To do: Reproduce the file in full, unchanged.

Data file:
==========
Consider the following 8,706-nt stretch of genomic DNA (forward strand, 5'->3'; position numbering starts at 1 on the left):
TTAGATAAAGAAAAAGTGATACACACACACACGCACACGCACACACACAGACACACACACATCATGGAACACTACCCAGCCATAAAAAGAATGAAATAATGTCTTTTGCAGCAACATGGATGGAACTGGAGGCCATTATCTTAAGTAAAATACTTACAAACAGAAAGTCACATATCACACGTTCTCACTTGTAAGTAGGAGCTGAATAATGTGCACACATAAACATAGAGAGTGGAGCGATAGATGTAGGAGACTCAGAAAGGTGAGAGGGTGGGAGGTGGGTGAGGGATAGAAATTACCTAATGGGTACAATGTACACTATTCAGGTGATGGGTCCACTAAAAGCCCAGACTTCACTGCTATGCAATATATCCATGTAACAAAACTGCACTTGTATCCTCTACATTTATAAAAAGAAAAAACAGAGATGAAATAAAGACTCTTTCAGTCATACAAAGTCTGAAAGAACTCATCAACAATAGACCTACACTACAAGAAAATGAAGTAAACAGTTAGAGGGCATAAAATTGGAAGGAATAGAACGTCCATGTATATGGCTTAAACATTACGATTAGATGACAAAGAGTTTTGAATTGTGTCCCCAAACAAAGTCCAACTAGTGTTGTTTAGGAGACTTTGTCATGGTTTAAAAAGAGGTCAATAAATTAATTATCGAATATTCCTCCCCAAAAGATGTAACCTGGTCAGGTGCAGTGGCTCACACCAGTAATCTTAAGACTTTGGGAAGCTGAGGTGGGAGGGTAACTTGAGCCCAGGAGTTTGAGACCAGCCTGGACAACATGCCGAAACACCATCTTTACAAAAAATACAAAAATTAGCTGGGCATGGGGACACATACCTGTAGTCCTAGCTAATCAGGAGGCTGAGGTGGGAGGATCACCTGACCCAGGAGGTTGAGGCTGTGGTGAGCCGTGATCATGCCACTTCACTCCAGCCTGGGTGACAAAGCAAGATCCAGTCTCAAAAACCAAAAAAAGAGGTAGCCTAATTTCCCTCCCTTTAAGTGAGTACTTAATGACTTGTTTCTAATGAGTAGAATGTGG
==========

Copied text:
Consider the following 8,706-nt stretch of genomic DNA (forward strand, 5'->3'; position numbering starts at 1 on the left):
TTAGATAAAGAAAAAGTGATACACACACACACGCACACGCACACACACAGACACACACACATCATGGAACACTACCCAGCCATAAAAAGAATGAAATAATGTCTTTTGCAGCAACATGGATGGAACTGGAGGCCATTATCTTAAGTAAAATACTTACAAACAGAAAGTCACATATCACACGTTCTCACTTGTAAGTAGGAGCTGAATAATGTGCACACATAAACATAGAGAGTGGAGCGATAGATGTAGGAGACTCAGAAAGGTGAGAGGGTGGGAGGTGGGTGAGGGATAGAAATTACCTAATGGGTACAATGTACACTATTCAGGTGATGGGTCCACTAAAAGCCCAGACTTCACTGCTATGCAATATATCCATGTAACAAAACTGCACTTGTATCCTCTACATTTATAAAAAGAAAAAACAGAGATGAAATAAAGACTCTTTCAGTCATACAAAGTCTGAAAGAACTCATCAACAATAGACCTACACTACAAGAAAATGAAGTAAACAGTTAGAGGGCATAAAATTGGAAGGAATAGAACGTCCATGTATATGGCTTAAACATTACGATTAGATGACAAAGAGTTTTGAATTGTGTCCCCAAACAAAGTCCAACTAGTGTTGTTTAGGAGACTTTGTCATGGTTTAAAAAGAGGTCAATAAATTAATTATCGAATATTCCTCCCCAAAAGATGTAACCTGGTCAGGTGCAGTGGCTCACACCAGTAATCTTAAGACTTTGGGAAGCTGAGGTGGGAGGGTAACTTGAGCCCAGGAGTTTGAGACCAGCCTGGACAACATGCCGAAACACCATCTTTACAAAAAATACAAAAATTAGCTGGGCATGGGGACACATACCTGTAGTCCTAGCTAATCAGGAGGCTGAGGTGGGAGGATCACCTGACCCAGGAGGTTGAGGCTGTGGTGAGCCGTGATCATGCCACTTCACTCCAGCCTGGGTGACAAAGCAAGATCCAGTCTCAAAAACCAAAAAAAGAGGTAGCCTAATTTCCCTCCCTTTAAGTGAGTACTTAATGACTTGTTTCTAATGAGTAGAATGTGG